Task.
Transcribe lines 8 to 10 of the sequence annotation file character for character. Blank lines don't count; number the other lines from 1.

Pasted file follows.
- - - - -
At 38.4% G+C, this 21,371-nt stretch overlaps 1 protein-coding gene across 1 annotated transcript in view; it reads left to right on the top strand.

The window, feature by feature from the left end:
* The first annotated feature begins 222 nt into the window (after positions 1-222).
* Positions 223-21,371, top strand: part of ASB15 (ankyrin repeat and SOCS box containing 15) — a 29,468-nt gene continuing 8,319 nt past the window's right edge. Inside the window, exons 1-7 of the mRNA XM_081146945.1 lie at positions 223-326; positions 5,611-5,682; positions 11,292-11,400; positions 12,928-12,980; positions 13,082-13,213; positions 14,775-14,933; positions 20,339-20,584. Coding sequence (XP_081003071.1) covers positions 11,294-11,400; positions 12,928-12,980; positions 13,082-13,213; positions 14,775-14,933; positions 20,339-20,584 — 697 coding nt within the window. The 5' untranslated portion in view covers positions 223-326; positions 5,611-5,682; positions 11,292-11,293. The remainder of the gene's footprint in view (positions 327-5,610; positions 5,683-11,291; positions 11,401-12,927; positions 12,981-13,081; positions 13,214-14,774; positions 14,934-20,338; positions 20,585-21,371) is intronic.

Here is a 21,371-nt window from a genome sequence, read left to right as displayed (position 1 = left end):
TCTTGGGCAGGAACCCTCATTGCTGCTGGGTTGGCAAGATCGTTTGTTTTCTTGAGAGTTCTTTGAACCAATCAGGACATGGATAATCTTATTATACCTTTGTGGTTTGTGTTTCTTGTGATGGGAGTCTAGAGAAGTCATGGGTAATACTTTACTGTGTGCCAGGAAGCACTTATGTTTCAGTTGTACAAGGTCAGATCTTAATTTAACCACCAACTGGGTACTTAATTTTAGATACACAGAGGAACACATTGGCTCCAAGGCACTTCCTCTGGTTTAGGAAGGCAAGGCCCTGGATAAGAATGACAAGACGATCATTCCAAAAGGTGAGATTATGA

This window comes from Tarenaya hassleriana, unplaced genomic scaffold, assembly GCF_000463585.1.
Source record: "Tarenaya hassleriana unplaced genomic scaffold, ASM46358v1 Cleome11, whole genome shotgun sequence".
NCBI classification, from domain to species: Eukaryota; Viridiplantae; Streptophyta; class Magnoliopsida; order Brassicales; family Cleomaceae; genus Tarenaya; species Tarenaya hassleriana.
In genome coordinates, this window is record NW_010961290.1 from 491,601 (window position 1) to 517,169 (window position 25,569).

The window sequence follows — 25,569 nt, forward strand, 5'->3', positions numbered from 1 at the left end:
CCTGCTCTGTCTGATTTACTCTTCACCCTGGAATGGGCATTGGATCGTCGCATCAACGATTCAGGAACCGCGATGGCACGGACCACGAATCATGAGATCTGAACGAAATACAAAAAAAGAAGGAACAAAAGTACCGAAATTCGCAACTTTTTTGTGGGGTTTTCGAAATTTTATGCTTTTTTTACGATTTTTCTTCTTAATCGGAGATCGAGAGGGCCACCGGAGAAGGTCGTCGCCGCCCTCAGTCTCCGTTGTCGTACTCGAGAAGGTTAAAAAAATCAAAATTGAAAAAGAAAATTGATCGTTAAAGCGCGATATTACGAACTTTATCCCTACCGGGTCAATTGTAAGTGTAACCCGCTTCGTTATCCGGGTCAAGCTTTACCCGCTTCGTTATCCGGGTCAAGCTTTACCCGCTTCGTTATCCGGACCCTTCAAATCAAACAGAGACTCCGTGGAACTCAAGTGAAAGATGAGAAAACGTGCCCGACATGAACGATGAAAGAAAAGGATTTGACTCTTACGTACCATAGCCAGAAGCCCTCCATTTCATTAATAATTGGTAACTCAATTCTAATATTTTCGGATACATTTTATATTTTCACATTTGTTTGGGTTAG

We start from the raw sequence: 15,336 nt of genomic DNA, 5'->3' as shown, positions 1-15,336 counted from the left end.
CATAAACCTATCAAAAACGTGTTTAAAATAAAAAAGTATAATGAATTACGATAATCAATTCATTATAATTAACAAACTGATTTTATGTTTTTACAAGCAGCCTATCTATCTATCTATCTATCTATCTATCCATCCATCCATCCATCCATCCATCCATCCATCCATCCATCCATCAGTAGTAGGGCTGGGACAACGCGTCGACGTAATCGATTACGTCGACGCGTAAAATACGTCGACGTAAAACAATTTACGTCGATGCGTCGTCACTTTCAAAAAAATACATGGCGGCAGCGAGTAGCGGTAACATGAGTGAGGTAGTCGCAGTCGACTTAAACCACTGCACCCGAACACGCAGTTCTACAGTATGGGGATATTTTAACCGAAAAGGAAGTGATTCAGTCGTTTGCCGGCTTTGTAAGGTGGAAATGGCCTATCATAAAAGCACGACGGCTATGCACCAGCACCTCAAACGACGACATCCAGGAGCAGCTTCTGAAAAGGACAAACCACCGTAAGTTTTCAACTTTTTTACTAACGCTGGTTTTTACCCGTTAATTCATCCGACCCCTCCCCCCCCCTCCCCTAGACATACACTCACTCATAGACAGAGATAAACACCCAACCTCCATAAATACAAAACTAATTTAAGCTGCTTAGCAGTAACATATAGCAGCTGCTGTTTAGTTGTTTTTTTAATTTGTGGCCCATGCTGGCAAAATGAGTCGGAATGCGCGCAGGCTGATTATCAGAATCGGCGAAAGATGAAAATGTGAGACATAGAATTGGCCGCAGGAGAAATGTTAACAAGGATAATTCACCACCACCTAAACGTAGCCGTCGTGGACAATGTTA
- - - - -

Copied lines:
Source record: "Tarenaya hassleriana unplaced genomic scaffold, ASM46358v1 Cleome11, whole genome shotgun sequence".
NCBI classification, from domain to species: Eukaryota; Viridiplantae; Streptophyta; class Magnoliopsida; order Brassicales; family Cleomaceae; genus Tarenaya; species Tarenaya hassleriana.
In genome coordinates, this window is record NW_010961290.1 from 491,601 (window position 1) to 517,169 (window position 25,569).